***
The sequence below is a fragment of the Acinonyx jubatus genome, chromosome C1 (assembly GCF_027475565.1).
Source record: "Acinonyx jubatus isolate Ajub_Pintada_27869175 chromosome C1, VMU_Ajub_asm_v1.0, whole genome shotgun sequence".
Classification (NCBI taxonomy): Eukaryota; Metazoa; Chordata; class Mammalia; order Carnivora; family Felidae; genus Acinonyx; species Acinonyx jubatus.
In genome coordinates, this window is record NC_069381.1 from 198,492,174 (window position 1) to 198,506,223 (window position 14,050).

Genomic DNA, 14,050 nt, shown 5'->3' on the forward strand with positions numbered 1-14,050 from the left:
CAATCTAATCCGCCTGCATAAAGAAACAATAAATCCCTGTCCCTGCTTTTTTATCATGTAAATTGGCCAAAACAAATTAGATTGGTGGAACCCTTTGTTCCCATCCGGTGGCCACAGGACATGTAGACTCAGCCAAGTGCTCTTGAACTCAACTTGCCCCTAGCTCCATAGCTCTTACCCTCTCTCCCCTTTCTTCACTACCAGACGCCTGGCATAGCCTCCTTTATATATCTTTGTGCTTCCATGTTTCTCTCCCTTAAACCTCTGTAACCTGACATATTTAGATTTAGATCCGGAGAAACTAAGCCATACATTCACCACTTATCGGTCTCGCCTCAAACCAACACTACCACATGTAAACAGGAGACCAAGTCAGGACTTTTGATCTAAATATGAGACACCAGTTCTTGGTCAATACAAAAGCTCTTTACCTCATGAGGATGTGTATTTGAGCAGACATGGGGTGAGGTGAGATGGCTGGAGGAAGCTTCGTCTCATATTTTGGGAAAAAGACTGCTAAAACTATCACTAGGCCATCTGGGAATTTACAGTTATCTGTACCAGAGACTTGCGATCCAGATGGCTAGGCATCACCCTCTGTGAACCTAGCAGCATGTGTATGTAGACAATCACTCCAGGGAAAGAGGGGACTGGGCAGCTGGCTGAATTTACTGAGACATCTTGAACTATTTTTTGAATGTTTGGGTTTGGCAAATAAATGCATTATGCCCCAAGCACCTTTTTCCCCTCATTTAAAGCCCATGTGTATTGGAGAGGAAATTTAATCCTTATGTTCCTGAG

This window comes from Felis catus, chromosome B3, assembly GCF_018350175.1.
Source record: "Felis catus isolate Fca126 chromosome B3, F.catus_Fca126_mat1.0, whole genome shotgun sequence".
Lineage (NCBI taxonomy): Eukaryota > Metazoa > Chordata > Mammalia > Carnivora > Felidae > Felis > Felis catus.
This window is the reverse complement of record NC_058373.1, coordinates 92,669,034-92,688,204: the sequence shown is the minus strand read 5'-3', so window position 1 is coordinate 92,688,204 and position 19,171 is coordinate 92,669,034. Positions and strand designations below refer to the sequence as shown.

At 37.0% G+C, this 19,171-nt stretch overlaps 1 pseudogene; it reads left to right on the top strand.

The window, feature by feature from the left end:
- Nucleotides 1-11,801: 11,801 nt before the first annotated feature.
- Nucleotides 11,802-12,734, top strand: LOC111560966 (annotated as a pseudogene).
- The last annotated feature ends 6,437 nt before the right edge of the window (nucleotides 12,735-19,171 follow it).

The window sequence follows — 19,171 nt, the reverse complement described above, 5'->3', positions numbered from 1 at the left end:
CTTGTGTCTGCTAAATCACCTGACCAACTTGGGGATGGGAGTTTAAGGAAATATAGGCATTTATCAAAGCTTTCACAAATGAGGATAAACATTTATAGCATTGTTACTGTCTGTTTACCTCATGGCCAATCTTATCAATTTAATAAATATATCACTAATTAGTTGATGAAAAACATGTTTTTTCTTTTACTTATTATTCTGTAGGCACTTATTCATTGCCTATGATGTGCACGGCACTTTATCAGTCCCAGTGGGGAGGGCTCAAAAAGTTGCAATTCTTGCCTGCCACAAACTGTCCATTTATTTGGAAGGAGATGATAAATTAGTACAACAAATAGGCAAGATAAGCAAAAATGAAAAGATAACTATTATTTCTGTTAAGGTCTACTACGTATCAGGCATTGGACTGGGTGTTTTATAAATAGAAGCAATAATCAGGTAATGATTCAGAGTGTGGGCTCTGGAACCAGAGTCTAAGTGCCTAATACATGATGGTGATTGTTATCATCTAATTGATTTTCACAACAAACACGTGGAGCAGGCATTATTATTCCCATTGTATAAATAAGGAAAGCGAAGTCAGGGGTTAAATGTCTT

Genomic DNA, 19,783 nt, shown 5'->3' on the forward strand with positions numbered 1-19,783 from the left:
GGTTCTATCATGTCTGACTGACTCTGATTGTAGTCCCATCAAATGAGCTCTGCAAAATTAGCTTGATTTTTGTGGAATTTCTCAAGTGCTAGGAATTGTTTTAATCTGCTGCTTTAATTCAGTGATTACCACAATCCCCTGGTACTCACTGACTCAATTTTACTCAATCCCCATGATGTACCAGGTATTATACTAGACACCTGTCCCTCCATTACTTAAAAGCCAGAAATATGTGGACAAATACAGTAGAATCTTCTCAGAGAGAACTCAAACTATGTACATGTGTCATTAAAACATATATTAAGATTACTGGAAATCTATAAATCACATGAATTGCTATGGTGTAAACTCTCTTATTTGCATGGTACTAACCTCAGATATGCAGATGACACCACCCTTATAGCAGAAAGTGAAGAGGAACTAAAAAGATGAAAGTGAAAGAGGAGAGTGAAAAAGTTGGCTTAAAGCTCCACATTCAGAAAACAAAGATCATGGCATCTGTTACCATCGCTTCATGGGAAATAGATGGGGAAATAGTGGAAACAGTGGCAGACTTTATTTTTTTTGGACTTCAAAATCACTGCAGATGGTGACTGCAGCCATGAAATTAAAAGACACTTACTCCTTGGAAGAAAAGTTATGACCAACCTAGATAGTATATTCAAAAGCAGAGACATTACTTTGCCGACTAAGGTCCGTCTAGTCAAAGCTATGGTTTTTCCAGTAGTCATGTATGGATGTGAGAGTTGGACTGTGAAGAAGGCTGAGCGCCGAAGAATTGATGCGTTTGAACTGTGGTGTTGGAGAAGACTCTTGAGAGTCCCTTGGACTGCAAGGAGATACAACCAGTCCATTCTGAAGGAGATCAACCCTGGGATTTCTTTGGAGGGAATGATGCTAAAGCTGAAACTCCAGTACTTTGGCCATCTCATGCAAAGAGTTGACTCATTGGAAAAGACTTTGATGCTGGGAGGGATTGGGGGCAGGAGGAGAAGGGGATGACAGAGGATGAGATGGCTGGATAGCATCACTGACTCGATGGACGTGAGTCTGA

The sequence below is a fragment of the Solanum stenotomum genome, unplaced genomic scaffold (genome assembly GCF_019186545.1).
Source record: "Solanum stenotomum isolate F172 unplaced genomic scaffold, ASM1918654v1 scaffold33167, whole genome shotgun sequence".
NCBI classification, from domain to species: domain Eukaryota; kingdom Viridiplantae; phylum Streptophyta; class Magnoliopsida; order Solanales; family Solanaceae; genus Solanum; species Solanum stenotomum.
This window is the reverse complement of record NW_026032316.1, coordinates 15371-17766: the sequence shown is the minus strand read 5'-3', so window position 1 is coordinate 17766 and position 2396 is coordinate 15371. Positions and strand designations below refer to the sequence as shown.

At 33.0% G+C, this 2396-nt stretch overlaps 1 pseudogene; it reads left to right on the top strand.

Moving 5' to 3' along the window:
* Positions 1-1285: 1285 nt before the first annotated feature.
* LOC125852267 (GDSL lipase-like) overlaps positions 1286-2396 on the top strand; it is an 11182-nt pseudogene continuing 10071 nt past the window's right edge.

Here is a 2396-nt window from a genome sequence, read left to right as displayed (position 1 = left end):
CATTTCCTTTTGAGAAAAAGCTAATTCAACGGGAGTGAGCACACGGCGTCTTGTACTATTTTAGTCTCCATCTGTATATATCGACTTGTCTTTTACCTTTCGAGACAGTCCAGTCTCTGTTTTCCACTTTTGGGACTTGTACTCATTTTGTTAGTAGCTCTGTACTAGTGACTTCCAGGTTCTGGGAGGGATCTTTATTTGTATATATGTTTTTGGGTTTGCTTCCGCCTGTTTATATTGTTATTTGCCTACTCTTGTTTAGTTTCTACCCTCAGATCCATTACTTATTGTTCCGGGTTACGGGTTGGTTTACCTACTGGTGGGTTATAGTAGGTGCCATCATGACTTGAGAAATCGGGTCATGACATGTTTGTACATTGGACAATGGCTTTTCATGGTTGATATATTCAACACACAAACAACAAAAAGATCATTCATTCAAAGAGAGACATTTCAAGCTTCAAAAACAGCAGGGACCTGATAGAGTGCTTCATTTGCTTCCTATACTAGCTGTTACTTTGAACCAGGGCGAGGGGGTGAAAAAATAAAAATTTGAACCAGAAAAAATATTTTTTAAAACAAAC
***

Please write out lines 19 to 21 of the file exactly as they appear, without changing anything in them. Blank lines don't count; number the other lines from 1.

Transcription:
GGTTCTATCATGTCTGACTGACTCTGATTGTAGTCCCATCAAATGAGCTCTGCAAAATTAGCTTGATTTTTGTGGAATTTCTCAAGTGCTAGGAATTGTTTTAATCTGCTGCTTTAATTCAGTGATTACCACAATCCCCTGGTACTCACTGACTCAATTTTACTCAATCCCCATGATGTACCAGGTATTATACTAGACACCTGTCCCTCCATTACTTAAAAGCCAGAAATATGTGGACAAATACAGTAGAATCTTCTCAGAGAGAACTCAAACTATGTACATGTGTCATTAAAACATATATTAAGATTACTGGAAATCTATAAATCACATGAATTGCTATGGTGTAAACTCTCTTATTTGCATGGTACTAACCTCAGATATGCAGATGACACCACCCTTATAGCAGAAAGTGAAGAGGAACTAAAAAGATGAAAGTGAAAGAGGAGAGTGAAAAAGTTGGCTTAAAGCTCCACATTCAGAAAACAAAGATCATGGCATCTGTTACCATCGCTTCATGGGAAATAGATGGGGAAATAGTGGAAACAGTGGCAGACTTTATTTTTTTTGGACTTCAAAATCACTGCAGATGGTGACTGCAGCCATGAAATTAAAAGACACTTACTCCTTGGAAGAAAAGTTATGACCAACCTAGATAGTATATTCAAAAGCAGAGACATTACTTTGCCGACTAAGGTCCGTCTAGTCAAAGCTATGGTTTTTCCAGTAGTCATGTATGGATGTGAGAGTTGGACTGTGAAGAAGGCTGAGCGCCGAAGAATTGATGCGTTTGAACTGTGGTGTTGGAGAAGACTCTTGAGAGTCCCTTGGACTGCAAGGAGATACAACCAGTCCATTCTGAAGGAGATCAACCCTGGGATTTCTTTGGAGGGAATGATGCTAAAGCTGAAACTCCAGTACTTTGGCCATCTCATGCAAAGAGTTGACTCATTGGAAAAGACTTTGATGCTGGGAGGGATTGGGGGCAGGAGGAGAAGGGGATGACAGAGGATGAGATGGCTGGATAGCATCACTGACTCGATGGACGTGAGTCTGA

The sequence below is a fragment of the Solanum stenotomum genome, unplaced genomic scaffold (genome assembly GCF_019186545.1).
Source record: "Solanum stenotomum isolate F172 unplaced genomic scaffold, ASM1918654v1 scaffold33167, whole genome shotgun sequence".